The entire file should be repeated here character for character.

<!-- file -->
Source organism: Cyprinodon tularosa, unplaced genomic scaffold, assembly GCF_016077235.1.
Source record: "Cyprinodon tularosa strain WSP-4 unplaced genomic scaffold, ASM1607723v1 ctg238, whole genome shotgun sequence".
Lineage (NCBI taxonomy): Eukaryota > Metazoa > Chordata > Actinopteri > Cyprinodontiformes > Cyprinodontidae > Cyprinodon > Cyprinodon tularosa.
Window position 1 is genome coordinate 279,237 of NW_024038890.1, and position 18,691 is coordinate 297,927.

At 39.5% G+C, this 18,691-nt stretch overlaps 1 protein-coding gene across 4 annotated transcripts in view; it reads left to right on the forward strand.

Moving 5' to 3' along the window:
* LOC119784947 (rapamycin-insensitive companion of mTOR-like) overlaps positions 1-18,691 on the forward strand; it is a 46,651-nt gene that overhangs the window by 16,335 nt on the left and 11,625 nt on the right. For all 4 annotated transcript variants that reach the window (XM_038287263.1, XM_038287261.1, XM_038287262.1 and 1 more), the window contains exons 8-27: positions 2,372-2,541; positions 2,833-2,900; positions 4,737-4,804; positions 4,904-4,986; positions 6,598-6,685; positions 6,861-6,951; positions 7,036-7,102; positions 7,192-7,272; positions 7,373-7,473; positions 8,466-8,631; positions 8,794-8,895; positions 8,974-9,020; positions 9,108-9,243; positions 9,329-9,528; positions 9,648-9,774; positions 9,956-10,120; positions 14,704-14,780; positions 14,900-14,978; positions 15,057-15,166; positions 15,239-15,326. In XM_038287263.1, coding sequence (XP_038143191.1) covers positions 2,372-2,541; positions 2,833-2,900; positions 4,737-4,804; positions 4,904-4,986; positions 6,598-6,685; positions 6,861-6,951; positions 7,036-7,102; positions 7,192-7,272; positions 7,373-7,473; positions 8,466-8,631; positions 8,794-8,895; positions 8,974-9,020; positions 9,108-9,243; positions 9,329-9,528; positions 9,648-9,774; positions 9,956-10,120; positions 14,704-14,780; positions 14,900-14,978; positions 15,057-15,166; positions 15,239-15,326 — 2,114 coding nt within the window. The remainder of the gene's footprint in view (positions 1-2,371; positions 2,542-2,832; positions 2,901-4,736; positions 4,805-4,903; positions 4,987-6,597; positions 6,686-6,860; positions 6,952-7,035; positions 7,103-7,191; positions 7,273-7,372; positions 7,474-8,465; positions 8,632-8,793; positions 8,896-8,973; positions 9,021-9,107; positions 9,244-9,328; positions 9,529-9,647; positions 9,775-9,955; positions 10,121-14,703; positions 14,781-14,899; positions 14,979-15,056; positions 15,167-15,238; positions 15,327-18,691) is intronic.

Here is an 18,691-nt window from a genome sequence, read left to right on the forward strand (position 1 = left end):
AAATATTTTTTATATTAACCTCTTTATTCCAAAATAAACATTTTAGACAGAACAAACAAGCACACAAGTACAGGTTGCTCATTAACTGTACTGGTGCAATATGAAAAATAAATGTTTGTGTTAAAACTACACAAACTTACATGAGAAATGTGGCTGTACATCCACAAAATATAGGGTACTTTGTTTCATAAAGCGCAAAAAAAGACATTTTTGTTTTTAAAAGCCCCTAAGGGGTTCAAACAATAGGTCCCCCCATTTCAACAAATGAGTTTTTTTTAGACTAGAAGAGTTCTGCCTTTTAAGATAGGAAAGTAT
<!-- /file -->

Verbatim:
Source organism: Cyprinodon tularosa, unplaced genomic scaffold, assembly GCF_016077235.1.
Source record: "Cyprinodon tularosa strain WSP-4 unplaced genomic scaffold, ASM1607723v1 ctg238, whole genome shotgun sequence".
Lineage (NCBI taxonomy): Eukaryota > Metazoa > Chordata > Actinopteri > Cyprinodontiformes > Cyprinodontidae > Cyprinodon > Cyprinodon tularosa.
Window position 1 is genome coordinate 279,237 of NW_024038890.1, and position 18,691 is coordinate 297,927.

At 39.5% G+C, this 18,691-nt stretch overlaps 1 protein-coding gene across 4 annotated transcripts in view; it reads left to right on the forward strand.

Moving 5' to 3' along the window:
* LOC119784947 (rapamycin-insensitive companion of mTOR-like) overlaps positions 1-18,691 on the forward strand; it is a 46,651-nt gene that overhangs the window by 16,335 nt on the left and 11,625 nt on the right. For all 4 annotated transcript variants that reach the window (XM_038287263.1, XM_038287261.1, XM_038287262.1 and 1 more), the window contains exons 8-27: positions 2,372-2,541; positions 2,833-2,900; positions 4,737-4,804; positions 4,904-4,986; positions 6,598-6,685; positions 6,861-6,951; positions 7,036-7,102; positions 7,192-7,272; positions 7,373-7,473; positions 8,466-8,631; positions 8,794-8,895; positions 8,974-9,020; positions 9,108-9,243; positions 9,329-9,528; positions 9,648-9,774; positions 9,956-10,120; positions 14,704-14,780; positions 14,900-14,978; positions 15,057-15,166; positions 15,239-15,326. In XM_038287263.1, coding sequence (XP_038143191.1) covers positions 2,372-2,541; positions 2,833-2,900; positions 4,737-4,804; positions 4,904-4,986; positions 6,598-6,685; positions 6,861-6,951; positions 7,036-7,102; positions 7,192-7,272; positions 7,373-7,473; positions 8,466-8,631; positions 8,794-8,895; positions 8,974-9,020; positions 9,108-9,243; positions 9,329-9,528; positions 9,648-9,774; positions 9,956-10,120; positions 14,704-14,780; positions 14,900-14,978; positions 15,057-15,166; positions 15,239-15,326 — 2,114 coding nt within the window. The remainder of the gene's footprint in view (positions 1-2,371; positions 2,542-2,832; positions 2,901-4,736; positions 4,805-4,903; positions 4,987-6,597; positions 6,686-6,860; positions 6,952-7,035; positions 7,103-7,191; positions 7,273-7,372; positions 7,474-8,465; positions 8,632-8,793; positions 8,896-8,973; positions 9,021-9,107; positions 9,244-9,328; positions 9,529-9,647; positions 9,775-9,955; positions 10,121-14,703; positions 14,781-14,899; positions 14,979-15,056; positions 15,167-15,238; positions 15,327-18,691) is intronic.

Here is an 18,691-nt window from a genome sequence, read left to right on the forward strand (position 1 = left end):
AAATATTTTTTATATTAACCTCTTTATTCCAAAATAAACATTTTAGACAGAACAAACAAGCACACAAGTACAGGTTGCTCATTAACTGTACTGGTGCAATATGAAAAATAAATGTTTGTGTTAAAACTACACAAACTTACATGAGAAATGTGGCTGTACATCCACAAAATATAGGGTACTTTGTTTCATAAAGCGCAAAAAAAGACATTTTTGTTTTTAAAAGCCCCTAAGGGGTTCAAACAATAGGTCCCCCCATTTCAACAAATGAGTTTTTTTTAGACTAGAAGAGTTCTGCCTTTTAAGATAGGAAAGTAT